Interview by Bill Flanagan. Published in Musician no. 126, april 1989
PAINTER/EXPERIMENTAL Filmmaker media icon Andy Warhol was introduced to the Velvet Underground Lou Reed, John Cale, Maureen Tuckerand Sterling Morrison in late '65. The band was struggling, playing Reed's innovative rock 'n' roll songs to a Greenwich Village scene hung halfway between hootenannies and acid rock. Warhol was looking to expand his influence into the rock world then dominated by Bob Dylan in New York and the Beatles in London. Any number of bands might have fit into the colony centered around Warhol's "Factory," but against all odds the painter and his aide-de-camp Paul Morrissey found a group touched by genius. The Velvet Underground signed on as the musical component of Warhol's traveling multimedia show "The Exploding Plastic Inevitable." That sound-and-lights happening also sometimes included dancing by fashion model star Edie Sedgwick, and extra vocals by the European femme fatale Nico. The addition of Nico as a part-time member of the band was rumored to have annoyed the Velvets but that was another era and, besides, the chanteuse is dead. Their first album, The Velvet Underground and Nico, produced by Warhol, included great Reed songs such as "Heroin," "I'm Waiting for the Man" and "I'll Be Your Mirror." The record was not a commercial success, but like all the Velvets' albums it is still reaching new fans and influencing musicians today, long after most of the hit groups of the time have hit the cut-out bins.After that album, Nico was left behind (though Reed and Cale wrote songs for her solo debut, Chelsea Girl, as did her teenage boyfriend/guitar player; Jackson Browne) and soon the band decided to cut loose of Warhol and get serious about the music business. After their second album, the abrasive White White Light/White Heat Heat, Cale quit. Although his multiple instruments and dark humor had helped define the Velvets' sound, Cale's songwriting had been lost in Reed's shadow. Freed of that inhibition, songs and solo albums poured from him. The Velvets made two more studio LPs before Reed went solo in 1970. Of course, once they were dead, people decided they loved them.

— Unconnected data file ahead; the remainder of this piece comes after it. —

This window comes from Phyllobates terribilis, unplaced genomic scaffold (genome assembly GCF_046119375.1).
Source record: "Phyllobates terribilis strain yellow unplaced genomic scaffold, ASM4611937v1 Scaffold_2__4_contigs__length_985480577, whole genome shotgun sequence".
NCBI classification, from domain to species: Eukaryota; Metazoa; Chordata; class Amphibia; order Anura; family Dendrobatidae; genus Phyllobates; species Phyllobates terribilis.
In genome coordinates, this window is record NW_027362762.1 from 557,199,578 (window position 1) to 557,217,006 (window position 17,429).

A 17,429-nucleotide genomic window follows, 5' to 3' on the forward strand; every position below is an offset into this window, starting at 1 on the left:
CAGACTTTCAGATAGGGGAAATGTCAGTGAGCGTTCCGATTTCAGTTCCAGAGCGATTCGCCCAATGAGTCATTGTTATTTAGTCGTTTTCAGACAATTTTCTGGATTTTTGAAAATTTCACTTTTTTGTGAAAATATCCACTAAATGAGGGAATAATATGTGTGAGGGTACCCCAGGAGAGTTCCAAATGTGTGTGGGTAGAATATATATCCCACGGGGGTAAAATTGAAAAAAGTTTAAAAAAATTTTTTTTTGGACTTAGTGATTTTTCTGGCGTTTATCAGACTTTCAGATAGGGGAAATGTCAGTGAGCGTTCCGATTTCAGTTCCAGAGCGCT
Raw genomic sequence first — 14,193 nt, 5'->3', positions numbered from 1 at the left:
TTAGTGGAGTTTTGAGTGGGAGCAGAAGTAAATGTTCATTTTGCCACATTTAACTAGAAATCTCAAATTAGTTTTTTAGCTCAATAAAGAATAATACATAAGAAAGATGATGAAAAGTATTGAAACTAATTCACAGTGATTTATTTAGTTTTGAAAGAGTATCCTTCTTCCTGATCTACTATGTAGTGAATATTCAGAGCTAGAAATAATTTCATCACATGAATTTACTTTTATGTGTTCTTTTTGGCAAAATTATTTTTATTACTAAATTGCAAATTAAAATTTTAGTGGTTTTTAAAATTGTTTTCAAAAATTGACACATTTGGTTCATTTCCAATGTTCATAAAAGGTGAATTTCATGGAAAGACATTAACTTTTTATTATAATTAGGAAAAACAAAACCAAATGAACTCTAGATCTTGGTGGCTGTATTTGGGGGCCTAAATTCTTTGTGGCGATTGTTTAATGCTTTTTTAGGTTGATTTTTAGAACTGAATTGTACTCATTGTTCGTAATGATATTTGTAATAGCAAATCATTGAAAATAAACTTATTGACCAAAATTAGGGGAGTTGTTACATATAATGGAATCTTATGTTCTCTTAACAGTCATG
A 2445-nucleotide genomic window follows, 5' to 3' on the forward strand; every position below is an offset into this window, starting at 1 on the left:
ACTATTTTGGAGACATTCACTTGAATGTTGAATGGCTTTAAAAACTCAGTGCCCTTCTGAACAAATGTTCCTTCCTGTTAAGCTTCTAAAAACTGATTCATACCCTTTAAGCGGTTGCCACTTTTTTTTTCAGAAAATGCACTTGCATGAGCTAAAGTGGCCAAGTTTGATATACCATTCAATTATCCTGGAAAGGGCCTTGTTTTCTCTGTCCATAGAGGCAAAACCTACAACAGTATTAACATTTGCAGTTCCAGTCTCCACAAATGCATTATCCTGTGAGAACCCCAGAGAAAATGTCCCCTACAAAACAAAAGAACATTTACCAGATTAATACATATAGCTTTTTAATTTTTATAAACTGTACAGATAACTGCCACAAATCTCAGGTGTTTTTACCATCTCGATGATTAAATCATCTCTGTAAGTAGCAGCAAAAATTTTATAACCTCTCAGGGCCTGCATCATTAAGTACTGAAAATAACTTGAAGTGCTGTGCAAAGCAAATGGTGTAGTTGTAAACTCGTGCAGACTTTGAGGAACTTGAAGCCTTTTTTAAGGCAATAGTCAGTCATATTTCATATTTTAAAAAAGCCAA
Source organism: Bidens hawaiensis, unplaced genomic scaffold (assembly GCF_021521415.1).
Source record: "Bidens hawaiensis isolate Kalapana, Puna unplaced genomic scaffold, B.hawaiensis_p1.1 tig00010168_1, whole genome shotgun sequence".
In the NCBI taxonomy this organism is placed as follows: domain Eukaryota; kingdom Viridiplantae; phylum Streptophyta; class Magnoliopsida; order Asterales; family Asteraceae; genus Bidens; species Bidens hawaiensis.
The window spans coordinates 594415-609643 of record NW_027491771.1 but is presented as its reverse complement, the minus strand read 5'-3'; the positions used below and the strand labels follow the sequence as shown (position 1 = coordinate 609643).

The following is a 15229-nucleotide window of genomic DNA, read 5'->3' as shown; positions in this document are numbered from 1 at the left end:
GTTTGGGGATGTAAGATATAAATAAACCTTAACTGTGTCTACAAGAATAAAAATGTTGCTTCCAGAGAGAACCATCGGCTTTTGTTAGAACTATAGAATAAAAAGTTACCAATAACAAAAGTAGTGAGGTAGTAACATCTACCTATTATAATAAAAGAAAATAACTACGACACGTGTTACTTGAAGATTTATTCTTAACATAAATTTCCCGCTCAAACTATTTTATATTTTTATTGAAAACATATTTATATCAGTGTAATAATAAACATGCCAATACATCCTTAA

Getting Lou Reed and John Cale to sit down together to be interviewed was just a little easier than reuniting Lennon and McCartney, a bit harder than finding common ground between Shamir and Arafat. That's not because they don't get along Songs for 'Drella demonstrates that whatever animosity once existed has been buried - but because both men are engaged in ongoing careers and don't get much satisfaction from public strolls down memory lane. But with Andy and Nico gone, and former hangers-on cashing in with tarted-up memoirs of the Warhol/VU. glory days, it seemed like a good time for Cale and Reed to get a few things off their chests. We spoke at suppertime on January 20, Presidential inauguration day.